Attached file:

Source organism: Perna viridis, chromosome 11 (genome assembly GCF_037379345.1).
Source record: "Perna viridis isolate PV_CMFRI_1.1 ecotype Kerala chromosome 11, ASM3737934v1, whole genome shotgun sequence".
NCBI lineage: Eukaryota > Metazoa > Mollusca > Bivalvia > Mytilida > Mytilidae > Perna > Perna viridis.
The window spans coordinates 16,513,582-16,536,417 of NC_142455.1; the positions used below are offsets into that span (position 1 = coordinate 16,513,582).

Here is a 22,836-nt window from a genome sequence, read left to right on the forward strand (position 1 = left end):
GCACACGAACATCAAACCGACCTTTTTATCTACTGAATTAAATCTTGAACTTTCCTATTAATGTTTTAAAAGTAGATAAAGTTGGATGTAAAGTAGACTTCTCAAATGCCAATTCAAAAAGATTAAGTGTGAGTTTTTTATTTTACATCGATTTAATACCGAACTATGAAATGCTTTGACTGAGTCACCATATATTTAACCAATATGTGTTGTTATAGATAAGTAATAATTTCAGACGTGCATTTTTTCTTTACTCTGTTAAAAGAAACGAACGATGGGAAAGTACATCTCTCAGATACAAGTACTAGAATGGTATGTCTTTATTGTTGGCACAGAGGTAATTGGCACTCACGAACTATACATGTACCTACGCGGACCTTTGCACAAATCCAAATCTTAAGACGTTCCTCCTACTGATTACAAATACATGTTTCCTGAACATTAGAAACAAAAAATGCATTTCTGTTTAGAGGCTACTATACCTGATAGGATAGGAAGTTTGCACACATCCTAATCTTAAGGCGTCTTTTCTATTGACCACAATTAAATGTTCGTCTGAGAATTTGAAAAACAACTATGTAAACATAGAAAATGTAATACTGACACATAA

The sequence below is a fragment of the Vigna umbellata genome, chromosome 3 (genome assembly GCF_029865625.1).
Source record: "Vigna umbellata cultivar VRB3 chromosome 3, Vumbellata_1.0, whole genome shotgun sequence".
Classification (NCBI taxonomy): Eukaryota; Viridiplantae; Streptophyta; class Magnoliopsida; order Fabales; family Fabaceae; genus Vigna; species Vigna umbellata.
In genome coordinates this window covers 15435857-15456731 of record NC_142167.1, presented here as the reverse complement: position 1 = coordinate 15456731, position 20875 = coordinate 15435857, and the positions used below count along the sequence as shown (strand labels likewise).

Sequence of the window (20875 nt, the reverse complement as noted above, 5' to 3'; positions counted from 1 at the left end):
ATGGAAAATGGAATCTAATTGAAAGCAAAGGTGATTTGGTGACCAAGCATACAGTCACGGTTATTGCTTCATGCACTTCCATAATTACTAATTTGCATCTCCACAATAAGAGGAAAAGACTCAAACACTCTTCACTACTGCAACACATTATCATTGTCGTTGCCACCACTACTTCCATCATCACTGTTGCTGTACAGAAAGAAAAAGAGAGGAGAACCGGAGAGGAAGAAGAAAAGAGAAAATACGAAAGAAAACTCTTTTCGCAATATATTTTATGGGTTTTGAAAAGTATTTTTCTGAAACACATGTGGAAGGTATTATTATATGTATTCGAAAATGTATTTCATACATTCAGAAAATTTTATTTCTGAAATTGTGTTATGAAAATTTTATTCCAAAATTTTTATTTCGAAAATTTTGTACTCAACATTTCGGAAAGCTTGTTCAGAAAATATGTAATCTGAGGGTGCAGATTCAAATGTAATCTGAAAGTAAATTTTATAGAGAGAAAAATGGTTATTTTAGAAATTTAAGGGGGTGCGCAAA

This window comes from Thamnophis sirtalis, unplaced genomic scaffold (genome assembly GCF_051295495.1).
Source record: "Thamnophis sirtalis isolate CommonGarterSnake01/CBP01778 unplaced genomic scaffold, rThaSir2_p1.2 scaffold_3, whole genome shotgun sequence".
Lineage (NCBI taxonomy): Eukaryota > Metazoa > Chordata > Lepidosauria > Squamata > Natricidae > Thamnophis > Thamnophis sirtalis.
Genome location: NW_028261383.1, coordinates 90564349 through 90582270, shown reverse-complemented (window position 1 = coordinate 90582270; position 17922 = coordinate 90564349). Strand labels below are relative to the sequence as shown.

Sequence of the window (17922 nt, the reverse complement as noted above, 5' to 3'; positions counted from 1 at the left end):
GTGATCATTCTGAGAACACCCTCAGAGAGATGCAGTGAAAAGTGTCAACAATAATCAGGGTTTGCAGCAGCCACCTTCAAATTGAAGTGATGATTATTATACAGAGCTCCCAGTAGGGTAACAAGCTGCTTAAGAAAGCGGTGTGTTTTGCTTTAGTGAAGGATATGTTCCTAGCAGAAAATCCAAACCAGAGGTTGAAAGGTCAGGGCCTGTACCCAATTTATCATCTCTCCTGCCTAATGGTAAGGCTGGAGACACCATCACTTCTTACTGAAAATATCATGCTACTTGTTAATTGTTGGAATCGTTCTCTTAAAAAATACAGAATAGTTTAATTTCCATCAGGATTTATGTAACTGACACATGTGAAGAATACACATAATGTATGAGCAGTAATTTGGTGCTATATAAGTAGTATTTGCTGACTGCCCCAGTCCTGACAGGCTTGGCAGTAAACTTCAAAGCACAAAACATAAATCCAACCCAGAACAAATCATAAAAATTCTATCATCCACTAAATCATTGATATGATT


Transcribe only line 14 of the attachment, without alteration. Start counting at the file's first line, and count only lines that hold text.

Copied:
Source record: "Thamnophis sirtalis isolate CommonGarterSnake01/CBP01778 unplaced genomic scaffold, rThaSir2_p1.2 scaffold_3, whole genome shotgun sequence".